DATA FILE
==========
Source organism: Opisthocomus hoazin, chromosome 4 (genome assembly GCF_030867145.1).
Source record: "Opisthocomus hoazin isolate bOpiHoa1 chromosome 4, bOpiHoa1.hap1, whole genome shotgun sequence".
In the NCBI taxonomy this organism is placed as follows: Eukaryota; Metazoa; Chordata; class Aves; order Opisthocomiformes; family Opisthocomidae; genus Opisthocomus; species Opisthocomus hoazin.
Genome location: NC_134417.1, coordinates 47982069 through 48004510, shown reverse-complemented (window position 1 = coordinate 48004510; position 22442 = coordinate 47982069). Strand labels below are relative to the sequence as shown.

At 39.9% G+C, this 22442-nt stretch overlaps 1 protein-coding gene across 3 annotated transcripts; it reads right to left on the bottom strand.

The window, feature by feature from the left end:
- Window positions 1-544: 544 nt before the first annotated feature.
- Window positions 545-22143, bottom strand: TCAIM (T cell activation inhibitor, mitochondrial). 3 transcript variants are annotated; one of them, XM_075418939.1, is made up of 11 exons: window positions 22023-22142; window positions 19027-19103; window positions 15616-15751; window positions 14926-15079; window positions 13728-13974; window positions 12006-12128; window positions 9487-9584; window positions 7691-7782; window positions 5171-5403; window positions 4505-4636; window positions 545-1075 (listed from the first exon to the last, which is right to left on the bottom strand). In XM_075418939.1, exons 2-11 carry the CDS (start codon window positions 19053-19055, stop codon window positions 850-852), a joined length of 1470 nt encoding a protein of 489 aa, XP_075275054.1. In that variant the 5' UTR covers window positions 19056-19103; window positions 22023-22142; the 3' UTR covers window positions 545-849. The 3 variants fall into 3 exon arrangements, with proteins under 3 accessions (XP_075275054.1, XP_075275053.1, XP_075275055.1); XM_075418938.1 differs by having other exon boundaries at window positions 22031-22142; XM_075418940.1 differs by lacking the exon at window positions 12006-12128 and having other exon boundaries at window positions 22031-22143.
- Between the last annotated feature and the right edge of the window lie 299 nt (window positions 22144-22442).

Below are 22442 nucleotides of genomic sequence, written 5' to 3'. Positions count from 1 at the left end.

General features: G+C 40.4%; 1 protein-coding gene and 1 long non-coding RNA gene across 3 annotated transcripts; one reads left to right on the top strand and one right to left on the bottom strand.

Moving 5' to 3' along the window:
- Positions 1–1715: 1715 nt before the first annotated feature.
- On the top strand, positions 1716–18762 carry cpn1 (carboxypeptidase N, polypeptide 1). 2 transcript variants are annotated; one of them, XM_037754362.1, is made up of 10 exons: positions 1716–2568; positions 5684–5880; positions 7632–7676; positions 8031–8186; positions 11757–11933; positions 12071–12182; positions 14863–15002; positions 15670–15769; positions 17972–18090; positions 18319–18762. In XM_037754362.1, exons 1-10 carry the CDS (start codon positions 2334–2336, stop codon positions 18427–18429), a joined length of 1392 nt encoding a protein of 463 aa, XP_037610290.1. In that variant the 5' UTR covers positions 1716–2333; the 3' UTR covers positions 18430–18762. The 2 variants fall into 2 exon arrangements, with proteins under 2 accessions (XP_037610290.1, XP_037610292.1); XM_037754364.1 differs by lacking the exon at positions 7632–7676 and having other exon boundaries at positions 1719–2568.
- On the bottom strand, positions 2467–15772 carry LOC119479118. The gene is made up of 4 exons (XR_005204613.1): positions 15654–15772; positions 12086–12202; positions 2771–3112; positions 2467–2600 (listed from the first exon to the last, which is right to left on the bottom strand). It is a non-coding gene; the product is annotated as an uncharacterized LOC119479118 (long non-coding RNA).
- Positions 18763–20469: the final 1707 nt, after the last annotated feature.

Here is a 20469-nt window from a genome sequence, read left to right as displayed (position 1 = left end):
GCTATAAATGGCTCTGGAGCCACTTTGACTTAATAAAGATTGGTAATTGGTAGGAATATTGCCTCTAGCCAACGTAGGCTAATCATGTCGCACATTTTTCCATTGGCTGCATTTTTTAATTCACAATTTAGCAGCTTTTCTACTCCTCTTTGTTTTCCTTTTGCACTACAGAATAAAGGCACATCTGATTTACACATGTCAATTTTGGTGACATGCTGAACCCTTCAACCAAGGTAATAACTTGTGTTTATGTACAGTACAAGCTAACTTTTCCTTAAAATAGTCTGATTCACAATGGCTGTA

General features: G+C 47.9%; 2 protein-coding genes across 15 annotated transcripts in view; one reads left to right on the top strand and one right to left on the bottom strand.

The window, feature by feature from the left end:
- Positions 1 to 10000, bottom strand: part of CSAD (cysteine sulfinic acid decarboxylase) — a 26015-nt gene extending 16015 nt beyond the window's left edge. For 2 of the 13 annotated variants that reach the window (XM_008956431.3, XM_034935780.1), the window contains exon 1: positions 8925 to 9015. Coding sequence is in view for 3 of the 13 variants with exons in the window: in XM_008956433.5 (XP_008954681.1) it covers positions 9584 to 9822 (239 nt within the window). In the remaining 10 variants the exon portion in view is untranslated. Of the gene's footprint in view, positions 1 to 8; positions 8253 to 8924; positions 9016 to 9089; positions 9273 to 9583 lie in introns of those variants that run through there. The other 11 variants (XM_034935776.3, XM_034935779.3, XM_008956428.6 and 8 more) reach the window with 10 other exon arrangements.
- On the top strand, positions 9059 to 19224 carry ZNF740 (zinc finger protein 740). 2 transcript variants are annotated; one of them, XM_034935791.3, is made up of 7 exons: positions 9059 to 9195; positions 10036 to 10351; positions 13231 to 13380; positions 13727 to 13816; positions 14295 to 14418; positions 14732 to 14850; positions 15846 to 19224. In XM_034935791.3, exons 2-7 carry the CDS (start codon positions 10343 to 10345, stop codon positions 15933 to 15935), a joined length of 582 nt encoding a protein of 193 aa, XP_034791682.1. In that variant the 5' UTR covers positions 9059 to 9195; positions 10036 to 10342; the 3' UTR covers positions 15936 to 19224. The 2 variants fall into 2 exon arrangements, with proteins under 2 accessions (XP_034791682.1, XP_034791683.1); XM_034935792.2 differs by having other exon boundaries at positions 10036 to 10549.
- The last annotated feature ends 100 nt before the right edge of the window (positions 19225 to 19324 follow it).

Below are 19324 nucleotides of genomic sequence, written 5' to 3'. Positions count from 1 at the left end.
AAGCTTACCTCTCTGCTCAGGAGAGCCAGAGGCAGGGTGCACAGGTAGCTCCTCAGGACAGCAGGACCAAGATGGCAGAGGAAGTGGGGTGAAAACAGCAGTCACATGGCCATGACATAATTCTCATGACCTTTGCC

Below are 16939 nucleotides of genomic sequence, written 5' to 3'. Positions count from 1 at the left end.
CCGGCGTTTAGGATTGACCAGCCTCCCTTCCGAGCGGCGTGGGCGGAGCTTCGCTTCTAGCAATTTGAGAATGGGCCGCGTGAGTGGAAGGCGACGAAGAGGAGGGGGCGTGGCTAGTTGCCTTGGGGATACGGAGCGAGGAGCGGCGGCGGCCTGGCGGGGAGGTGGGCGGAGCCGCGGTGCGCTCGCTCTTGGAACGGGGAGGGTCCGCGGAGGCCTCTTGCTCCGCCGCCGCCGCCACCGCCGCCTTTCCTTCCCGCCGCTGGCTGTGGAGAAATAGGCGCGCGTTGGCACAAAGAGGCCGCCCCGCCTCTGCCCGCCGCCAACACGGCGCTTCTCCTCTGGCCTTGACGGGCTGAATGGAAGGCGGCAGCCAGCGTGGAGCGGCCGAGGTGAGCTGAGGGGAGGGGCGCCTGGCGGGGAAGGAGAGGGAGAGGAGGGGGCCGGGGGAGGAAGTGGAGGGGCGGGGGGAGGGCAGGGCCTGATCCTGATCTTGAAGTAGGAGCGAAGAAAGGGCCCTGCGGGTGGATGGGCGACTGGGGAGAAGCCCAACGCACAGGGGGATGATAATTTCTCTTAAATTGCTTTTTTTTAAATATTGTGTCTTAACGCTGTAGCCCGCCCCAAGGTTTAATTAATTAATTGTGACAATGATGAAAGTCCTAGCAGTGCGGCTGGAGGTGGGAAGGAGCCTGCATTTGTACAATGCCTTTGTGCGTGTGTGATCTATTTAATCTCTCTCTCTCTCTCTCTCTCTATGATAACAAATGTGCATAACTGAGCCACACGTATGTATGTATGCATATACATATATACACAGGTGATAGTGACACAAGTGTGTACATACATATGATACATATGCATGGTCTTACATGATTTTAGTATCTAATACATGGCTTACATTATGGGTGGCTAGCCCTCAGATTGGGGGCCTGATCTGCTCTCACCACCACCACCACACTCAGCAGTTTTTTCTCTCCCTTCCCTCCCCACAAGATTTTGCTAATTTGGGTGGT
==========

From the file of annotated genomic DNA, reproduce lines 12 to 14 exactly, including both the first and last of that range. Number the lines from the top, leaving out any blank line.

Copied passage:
Moving 5' to 3' along the window:
- Positions 1–1715: 1715 nt before the first annotated feature.
- On the top strand, positions 1716–18762 carry cpn1 (carboxypeptidase N, polypeptide 1). 2 transcript variants are annotated; one of them, XM_037754362.1, is made up of 10 exons: positions 1716–2568; positions 5684–5880; positions 7632–7676; positions 8031–8186; positions 11757–11933; positions 12071–12182; positions 14863–15002; positions 15670–15769; positions 17972–18090; positions 18319–18762. In XM_037754362.1, exons 1-10 carry the CDS (start codon positions 2334–2336, stop codon positions 18427–18429), a joined length of 1392 nt encoding a protein of 463 aa, XP_037610290.1. In that variant the 5' UTR covers positions 1716–2333; the 3' UTR covers positions 18430–18762. The 2 variants fall into 2 exon arrangements, with proteins under 2 accessions (XP_037610290.1, XP_037610292.1); XM_037754364.1 differs by lacking the exon at positions 7632–7676 and having other exon boundaries at positions 1719–2568.